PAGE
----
war memorial at dusk, photographed by Michelle Cooper


Dover Cemeteries

"Jottings" - spotted by volunteers as they visit the cemeteries (Index). 


headstone, by John FaggF G Fowler was the younger brother of Henry Fowler, who published in 1926 "A Dictionary of Modern English Usage". The book had been researched in conjunction, but Francis died in 1918 from tuberculosis contracted while on military service, having gone to the Western Front on 22nd December 1915. A previous publication - 1906 - was "The King's English", on which the brothers worked together.

Henry, enlisting at the age of 44 and serving as a Private in the Royal Fusiliers, no 3433, survived the war, invalided out on 7th July 1916 by gout. The Dictionary was dedicated by Henry to his younger brother.

The brothers had grown up in Tunbridge Wells. By 1891, their mother, Caroline, was widowed, and living in Eastbourne with Francis, then a student, and some of her other children. Francis and Henry later settled in Guernsey; Henry at St Pierre Du Boix, with his wife, Jessie Marion (nee Willis?), whom he married on 10th March 1908 at Guernsey.     

It is believed that Francis Fowler was buried in St James, plot MG 21. The CWGC entry reveals that the deceased was a Private in the 5th battalion of the Royal Fusiliers. He was the husband of Mrs V. Dent, formerly Fowler, from 2 Park Cottages, Limpsfield, Surrey. His service number was G/57354. The casualty in that plot died at the age of 40 at Castlemount Military Hospital, and was buried there on 31st May. the burial record has him as being in the 6th battalion.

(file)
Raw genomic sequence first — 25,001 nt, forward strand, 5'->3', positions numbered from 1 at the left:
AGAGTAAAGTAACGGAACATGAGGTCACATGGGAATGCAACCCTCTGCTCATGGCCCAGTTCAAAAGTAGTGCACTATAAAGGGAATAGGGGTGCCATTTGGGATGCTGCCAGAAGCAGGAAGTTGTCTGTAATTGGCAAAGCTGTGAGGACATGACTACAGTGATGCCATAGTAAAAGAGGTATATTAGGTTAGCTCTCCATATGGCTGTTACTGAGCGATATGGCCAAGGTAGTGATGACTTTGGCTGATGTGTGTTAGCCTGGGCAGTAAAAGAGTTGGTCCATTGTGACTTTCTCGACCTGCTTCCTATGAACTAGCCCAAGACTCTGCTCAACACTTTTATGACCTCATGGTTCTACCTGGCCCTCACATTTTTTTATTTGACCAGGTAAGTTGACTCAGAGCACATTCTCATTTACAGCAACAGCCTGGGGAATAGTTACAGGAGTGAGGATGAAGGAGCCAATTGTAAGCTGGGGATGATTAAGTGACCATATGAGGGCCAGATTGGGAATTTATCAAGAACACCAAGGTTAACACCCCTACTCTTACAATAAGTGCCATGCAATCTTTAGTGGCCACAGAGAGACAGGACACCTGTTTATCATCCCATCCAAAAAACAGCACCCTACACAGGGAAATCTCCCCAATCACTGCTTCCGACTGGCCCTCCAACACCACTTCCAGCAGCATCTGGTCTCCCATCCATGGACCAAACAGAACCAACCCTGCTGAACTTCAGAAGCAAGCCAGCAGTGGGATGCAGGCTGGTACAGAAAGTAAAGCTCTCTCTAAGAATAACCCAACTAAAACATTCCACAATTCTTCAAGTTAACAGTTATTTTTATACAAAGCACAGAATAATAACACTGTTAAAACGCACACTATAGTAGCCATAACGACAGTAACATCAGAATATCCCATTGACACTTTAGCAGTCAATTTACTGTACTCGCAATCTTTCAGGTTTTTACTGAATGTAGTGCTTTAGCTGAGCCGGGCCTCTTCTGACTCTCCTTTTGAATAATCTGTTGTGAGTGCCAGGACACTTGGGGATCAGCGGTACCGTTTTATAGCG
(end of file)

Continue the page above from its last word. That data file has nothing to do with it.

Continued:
"Soldiers Died" reveals that Private Fowler enlisted in London and resided in Guernsey. He was formerly Royal Fusiliers, spts/3492. His medal card bears the same two service numbers, and the name of his widow, Mrs W J M M Dent, from Pilgrim Lodge, Limpsfield.

picture: John Fagg
with thanks to Joyce Banks


Copyright 2008 Marilyn Stephenson-Knight. All Rights Reserved